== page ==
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DU prof discovers legless amphibians in NE

Delhi University scientist and his team of dedicated researchers have made an extraordinary discovery, a finding that has rejoiced environmentalists and natural science historians across the world — and it is also a finding that connects parts of eastern India to Africa.

Professor S.D. Biju's finding has been heralded by the American Museum of Natural History as the "discovery of the year" and revolves around the location of legless amphibians commonly known as caecilians but which are critical to understanding the evolution of life on earth because they separated from other tailless burrowing caecilian species 140 million years back. Or more simply, this discovery is of a titanic level for it connects a new existing species to a time commonly known as a period when dinosaurs and other great species roamed the earth.

The closest relatives, the scientists say, are located in Africa and connect it to the eastern segment of the subcontinent, part of the ancient continent of Gondwanaland before continental drift separated the existing African landmass from India.

Professor Biju's findings are part of a joint effort by Delhi University, the Natural History Museum of London and Vrije University in Brussels. What is also significant about their work is that it is the sustained work of years of research involving methodical and arduous digging to locate the species over five years in 250 locations in not less than eight states of the North-east although the species has also been located in West Bengal.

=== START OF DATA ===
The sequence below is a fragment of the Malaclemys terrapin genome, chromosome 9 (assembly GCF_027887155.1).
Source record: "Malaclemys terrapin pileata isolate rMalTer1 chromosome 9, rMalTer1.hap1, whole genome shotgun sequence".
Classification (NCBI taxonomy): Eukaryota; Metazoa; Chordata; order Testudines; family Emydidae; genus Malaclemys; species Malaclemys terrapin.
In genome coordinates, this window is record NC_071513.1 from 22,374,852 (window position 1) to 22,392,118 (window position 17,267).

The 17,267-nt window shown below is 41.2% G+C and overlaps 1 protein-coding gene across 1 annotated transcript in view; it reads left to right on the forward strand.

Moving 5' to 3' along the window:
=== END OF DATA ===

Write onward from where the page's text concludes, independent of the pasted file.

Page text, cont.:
The name given to the species is Chikilidae, derived from the Garo language of Meghalaya, which is spoken by the tribe of the same name (Purno Sangma, the former Lok Sabha speaker, and his daughter Agatha, Minsiter of State for Rural Development in the Centre are prominent Garo leaders).

This is a significant finding and is expected to spur conservation efforts in the larger field of environmental protection as the extensive and rich biodiversity of the North-east has been extensively threatened and harmed by vast illegal logging and mining as well as haphazard "development" such as proliferating urban settlements, major extension of roads and blocking of ecosystems such as wetlands and streams. Yet despite the pressures on space andspecies in the North-east, new species of frogs and other wildlife have been discovered the past years and the latest by Dr. Biju's team is another assertion of how secretive and resilient nature can be, despite the depredation of the human race.

Other human activities that harm ecosystems including the caecilians are habitat destruction also caused by community activities such as jhum or shifting cultivation and local myths that this species are snakes. They are simply burrowers and eaters and are harmless.

Another way of assessing the significance of this discovery is to put a couple of other facts on the table: that most of the world's amphibian groups were defined nearly 150 years back; that 60% of Indian amphibians face extinction as does a similar level of the globe's amphibian species.

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